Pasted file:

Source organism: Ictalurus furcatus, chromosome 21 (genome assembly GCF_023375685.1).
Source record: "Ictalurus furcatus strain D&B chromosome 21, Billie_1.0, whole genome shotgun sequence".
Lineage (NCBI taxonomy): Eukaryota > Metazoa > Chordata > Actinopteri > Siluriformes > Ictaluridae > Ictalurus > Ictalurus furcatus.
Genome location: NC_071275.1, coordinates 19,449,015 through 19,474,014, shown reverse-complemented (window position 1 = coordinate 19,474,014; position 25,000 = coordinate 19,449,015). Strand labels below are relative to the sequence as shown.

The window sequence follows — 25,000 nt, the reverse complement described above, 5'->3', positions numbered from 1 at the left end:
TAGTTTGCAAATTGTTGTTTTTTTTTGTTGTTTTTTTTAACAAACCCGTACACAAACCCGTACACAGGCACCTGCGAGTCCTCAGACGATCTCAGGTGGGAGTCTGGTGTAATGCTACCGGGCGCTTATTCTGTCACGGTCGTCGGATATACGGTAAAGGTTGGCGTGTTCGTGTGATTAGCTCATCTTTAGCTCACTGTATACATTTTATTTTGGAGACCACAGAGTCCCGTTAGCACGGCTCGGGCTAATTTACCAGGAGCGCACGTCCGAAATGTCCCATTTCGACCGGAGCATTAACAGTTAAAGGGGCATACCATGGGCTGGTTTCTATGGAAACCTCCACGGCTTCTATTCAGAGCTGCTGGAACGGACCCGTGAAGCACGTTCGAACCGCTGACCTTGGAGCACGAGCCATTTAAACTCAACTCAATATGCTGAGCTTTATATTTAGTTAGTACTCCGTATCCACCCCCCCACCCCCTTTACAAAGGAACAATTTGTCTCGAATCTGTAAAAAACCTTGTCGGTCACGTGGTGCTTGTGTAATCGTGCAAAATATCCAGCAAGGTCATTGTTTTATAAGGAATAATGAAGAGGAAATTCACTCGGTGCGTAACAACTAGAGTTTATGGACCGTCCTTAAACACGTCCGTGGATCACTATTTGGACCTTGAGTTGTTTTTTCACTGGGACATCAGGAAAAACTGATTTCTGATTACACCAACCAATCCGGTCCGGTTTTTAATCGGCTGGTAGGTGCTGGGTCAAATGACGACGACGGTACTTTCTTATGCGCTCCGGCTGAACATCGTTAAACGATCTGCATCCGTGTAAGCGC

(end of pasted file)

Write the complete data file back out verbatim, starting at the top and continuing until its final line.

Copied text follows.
Source organism: Ictalurus furcatus, chromosome 21 (genome assembly GCF_023375685.1).
Source record: "Ictalurus furcatus strain D&B chromosome 21, Billie_1.0, whole genome shotgun sequence".
Lineage (NCBI taxonomy): Eukaryota > Metazoa > Chordata > Actinopteri > Siluriformes > Ictaluridae > Ictalurus > Ictalurus furcatus.
Genome location: NC_071275.1, coordinates 19,449,015 through 19,474,014, shown reverse-complemented (window position 1 = coordinate 19,474,014; position 25,000 = coordinate 19,449,015). Strand labels below are relative to the sequence as shown.

The window sequence follows — 25,000 nt, the reverse complement described above, 5'->3', positions numbered from 1 at the left end:
TAGTTTGCAAATTGTTGTTTTTTTTTGTTGTTTTTTTTAACAAACCCGTACACAAACCCGTACACAGGCACCTGCGAGTCCTCAGACGATCTCAGGTGGGAGTCTGGTGTAATGCTACCGGGCGCTTATTCTGTCACGGTCGTCGGATATACGGTAAAGGTTGGCGTGTTCGTGTGATTAGCTCATCTTTAGCTCACTGTATACATTTTATTTTGGAGACCACAGAGTCCCGTTAGCACGGCTCGGGCTAATTTACCAGGAGCGCACGTCCGAAATGTCCCATTTCGACCGGAGCATTAACAGTTAAAGGGGCATACCATGGGCTGGTTTCTATGGAAACCTCCACGGCTTCTATTCAGAGCTGCTGGAACGGACCCGTGAAGCACGTTCGAACCGCTGACCTTGGAGCACGAGCCATTTAAACTCAACTCAATATGCTGAGCTTTATATTTAGTTAGTACTCCGTATCCACCCCCCCACCCCCTTTACAAAGGAACAATTTGTCTCGAATCTGTAAAAAACCTTGTCGGTCACGTGGTGCTTGTGTAATCGTGCAAAATATCCAGCAAGGTCATTGTTTTATAAGGAATAATGAAGAGGAAATTCACTCGGTGCGTAACAACTAGAGTTTATGGACCGTCCTTAAACACGTCCGTGGATCACTATTTGGACCTTGAGTTGTTTTTTCACTGGGACATCAGGAAAAACTGATTTCTGATTACACCAACCAATCCGGTCCGGTTTTTAATCGGCTGGTAGGTGCTGGGTCAAATGACGACGACGGTACTTTCTTATGCGCTCCGGCTGAACATCGTTAAACGATCTGCATCCGTGTAAGCGC